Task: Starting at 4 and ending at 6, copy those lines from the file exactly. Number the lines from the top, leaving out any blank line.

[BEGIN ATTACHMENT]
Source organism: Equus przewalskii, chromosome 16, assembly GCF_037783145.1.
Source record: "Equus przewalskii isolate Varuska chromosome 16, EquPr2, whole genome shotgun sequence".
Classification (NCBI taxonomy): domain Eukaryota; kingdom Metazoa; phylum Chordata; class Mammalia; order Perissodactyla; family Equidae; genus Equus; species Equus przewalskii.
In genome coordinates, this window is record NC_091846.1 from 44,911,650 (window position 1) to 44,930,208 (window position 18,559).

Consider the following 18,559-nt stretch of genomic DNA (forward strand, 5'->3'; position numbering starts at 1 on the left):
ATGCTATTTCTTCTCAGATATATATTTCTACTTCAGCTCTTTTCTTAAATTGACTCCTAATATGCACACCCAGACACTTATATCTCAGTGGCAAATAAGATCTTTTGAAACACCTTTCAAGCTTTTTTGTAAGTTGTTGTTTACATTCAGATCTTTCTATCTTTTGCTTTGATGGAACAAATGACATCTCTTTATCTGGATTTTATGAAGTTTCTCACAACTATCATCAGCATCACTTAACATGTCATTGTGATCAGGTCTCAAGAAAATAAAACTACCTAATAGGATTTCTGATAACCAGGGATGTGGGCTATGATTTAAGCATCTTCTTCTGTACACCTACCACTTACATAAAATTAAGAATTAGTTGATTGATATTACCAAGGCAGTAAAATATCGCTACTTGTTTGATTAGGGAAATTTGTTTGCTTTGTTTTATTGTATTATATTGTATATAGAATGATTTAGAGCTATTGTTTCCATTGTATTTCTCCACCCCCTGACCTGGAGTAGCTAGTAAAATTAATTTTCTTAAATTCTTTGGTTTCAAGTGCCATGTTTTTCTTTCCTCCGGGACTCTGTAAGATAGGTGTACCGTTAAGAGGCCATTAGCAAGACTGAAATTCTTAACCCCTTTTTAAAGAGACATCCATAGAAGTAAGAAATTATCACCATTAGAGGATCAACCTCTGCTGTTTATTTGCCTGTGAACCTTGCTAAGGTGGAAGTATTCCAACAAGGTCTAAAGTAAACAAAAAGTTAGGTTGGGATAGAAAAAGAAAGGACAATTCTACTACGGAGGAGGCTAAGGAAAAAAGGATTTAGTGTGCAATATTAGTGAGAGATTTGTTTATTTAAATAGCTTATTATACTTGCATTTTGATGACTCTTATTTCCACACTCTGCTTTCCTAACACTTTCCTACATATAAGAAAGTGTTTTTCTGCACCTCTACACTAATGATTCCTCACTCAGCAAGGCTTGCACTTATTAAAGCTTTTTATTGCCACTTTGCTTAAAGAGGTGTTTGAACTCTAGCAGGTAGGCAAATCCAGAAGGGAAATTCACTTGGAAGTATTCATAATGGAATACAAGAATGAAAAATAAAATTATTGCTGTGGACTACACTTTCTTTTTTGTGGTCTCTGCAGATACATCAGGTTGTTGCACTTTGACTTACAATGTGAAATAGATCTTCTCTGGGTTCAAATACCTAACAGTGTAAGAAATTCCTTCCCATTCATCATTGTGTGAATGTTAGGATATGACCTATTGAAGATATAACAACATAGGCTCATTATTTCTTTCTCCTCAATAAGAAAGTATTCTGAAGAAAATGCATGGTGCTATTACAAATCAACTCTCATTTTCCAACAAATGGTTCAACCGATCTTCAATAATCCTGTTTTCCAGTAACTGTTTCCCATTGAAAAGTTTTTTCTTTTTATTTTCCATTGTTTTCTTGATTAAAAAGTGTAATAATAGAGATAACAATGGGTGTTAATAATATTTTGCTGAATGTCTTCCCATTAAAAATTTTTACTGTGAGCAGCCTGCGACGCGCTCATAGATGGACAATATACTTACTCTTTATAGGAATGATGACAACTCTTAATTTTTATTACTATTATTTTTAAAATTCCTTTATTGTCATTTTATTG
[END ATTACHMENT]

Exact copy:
In genome coordinates, this window is record NC_091846.1 from 44,911,650 (window position 1) to 44,930,208 (window position 18,559).

Consider the following 18,559-nt stretch of genomic DNA (forward strand, 5'->3'; position numbering starts at 1 on the left):
ATGCTATTTCTTCTCAGATATATATTTCTACTTCAGCTCTTTTCTTAAATTGACTCCTAATATGCACACCCAGACACTTATATCTCAGTGGCAAATAAGATCTTTTGAAACACCTTTCAAGCTTTTTTGTAAGTTGTTGTTTACATTCAGATCTTTCTATCTTTTGCTTTGATGGAACAAATGACATCTCTTTATCTGGATTTTATGAAGTTTCTCACAACTATCATCAGCATCACTTAACATGTCATTGTGATCAGGTCTCAAGAAAATAAAACTACCTAATAGGATTTCTGATAACCAGGGATGTGGGCTATGATTTAAGCATCTTCTTCTGTACACCTACCACTTACATAAAATTAAGAATTAGTTGATTGATATTACCAAGGCAGTAAAATATCGCTACTTGTTTGATTAGGGAAATTTGTTTGCTTTGTTTTATTGTATTATATTGTATATAGAATGATTTAGAGCTATTGTTTCCATTGTATTTCTCCACCCCCTGACCTGGAGTAGCTAGTAAAATTAATTTTCTTAAATTCTTTGGTTTCAAGTGCCATGTTTTTCTTTCCTCCGGGACTCTGTAAGATAGGTGTACCGTTAAGAGGCCATTAGCAAGACTGAAATTCTTAACCCCTTTTTAAAGAGACATCCATAGAAGTAAGAAATTATCACCATTAGAGGATCAACCTCTGCTGTTTATTTGCCTGTGAACCTTGCTAAGGTGGAAGTATTCCAACAAGGTCTAAAGTAAACAAAAAGTTAGGTTGGGATAGAAAAAGAAAGGACAATTCTACTACGGAGGAGGCTAAGGAAAAAAGGATTTAGTGTGCAATATTAGTGAGAGATTTGTTTATTTAAATAGCTTATTATACTTGCATTTTGATGACTCTTATTTCCACACTCTGCTTTCCTAACACTTTCCTACATATAAGAAAGTGTTTTTCTGCACCTCTACACTAATGATTCCTCACTCAGCAAGGCTTGCACTTATTAAAGCTTTTTATTGCCACTTTGCTTAAAGAGGTGTTTGAACTCTAGCAGGTAGGCAAATCCAGAAGGGAAATTCACTTGGAAGTATTCATAATGGAATACAAGAATGAAAAATAAAATTATTGCTGTGGACTACACTTTCTTTTTTGTGGTCTCTGCAGATACATCAGGTTGTTGCACTTTGACTTACAATGTGAAATAGATCTTCTCTGGGTTCAAATACCTAACAGTGTAAGAAATTCCTTCCCATTCATCATTGTGTGAATGTTAGGATATGACCTATTGAAGATATAACAACATAGGCTCATTATTTCTTTCTCCTCAATAAGAAAGTATTCTGAAGAAAATGCATGGTGCTATTACAAATCAACTCTCATTTTCCAACAAATGGTTCAACCGATCTTCAATAATCCTGTTTTCCAGTAACTGTTTCCCATTGAAAAGTTTTTTCTTTTTATTTTCCATTGTTTTCTTGATTAAAAAGTGTAATAATAGAGATAACAATGGGTGTTAATAATATTTTGCTGAATGTCTTCCCATTAAAAATTTTTACTGTGAGCAGCCTGCGACGCGCTCATAGATGGACAATATACTTACTCTTTATAGGAATGATGACAACTCTTAATTTTTATTACTATTATTTTTAAAATTCCTTTATTGTCATTTTATTG